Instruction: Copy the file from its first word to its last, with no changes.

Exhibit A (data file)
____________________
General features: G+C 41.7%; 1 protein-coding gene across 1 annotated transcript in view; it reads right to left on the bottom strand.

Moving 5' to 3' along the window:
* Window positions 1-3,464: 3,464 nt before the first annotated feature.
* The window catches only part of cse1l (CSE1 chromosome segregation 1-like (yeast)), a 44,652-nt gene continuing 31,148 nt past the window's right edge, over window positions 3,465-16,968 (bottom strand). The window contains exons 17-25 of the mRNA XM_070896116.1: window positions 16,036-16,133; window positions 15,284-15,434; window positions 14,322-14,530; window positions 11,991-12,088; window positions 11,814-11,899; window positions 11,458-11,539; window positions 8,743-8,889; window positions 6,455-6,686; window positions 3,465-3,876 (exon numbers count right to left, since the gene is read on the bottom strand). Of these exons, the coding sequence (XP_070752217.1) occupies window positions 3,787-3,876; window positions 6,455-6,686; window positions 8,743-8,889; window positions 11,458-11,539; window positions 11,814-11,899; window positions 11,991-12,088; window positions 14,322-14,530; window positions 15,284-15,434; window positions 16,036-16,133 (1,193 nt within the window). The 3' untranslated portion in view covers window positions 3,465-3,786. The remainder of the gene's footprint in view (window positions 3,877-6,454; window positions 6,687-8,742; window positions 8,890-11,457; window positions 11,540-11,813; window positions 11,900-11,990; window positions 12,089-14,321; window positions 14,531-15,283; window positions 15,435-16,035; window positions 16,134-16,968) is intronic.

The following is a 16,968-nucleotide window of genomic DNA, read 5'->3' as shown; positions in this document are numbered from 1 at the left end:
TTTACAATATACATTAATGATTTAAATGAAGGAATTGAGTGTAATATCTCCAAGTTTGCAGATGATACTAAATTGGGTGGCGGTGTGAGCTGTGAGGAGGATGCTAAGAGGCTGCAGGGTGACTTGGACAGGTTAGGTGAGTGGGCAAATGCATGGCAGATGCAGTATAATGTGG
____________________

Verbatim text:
General features: G+C 41.7%; 1 protein-coding gene across 1 annotated transcript in view; it reads right to left on the bottom strand.

Moving 5' to 3' along the window:
* Window positions 1-3,464: 3,464 nt before the first annotated feature.
* The window catches only part of cse1l (CSE1 chromosome segregation 1-like (yeast)), a 44,652-nt gene continuing 31,148 nt past the window's right edge, over window positions 3,465-16,968 (bottom strand). The window contains exons 17-25 of the mRNA XM_070896116.1: window positions 16,036-16,133; window positions 15,284-15,434; window positions 14,322-14,530; window positions 11,991-12,088; window positions 11,814-11,899; window positions 11,458-11,539; window positions 8,743-8,889; window positions 6,455-6,686; window positions 3,465-3,876 (exon numbers count right to left, since the gene is read on the bottom strand). Of these exons, the coding sequence (XP_070752217.1) occupies window positions 3,787-3,876; window positions 6,455-6,686; window positions 8,743-8,889; window positions 11,458-11,539; window positions 11,814-11,899; window positions 11,991-12,088; window positions 14,322-14,530; window positions 15,284-15,434; window positions 16,036-16,133 (1,193 nt within the window). The 3' untranslated portion in view covers window positions 3,465-3,786. The remainder of the gene's footprint in view (window positions 3,877-6,454; window positions 6,687-8,742; window positions 8,890-11,457; window positions 11,540-11,813; window positions 11,900-11,990; window positions 12,089-14,321; window positions 14,531-15,283; window positions 15,435-16,035; window positions 16,134-16,968) is intronic.

The following is a 16,968-nucleotide window of genomic DNA, read 5'->3' as shown; positions in this document are numbered from 1 at the left end:
TTTACAATATACATTAATGATTTAAATGAAGGAATTGAGTGTAATATCTCCAAGTTTGCAGATGATACTAAATTGGGTGGCGGTGTGAGCTGTGAGGAGGATGCTAAGAGGCTGCAGGGTGACTTGGACAGGTTAGGTGAGTGGGCAAATGCATGGCAGATGCAGTATAATGTGG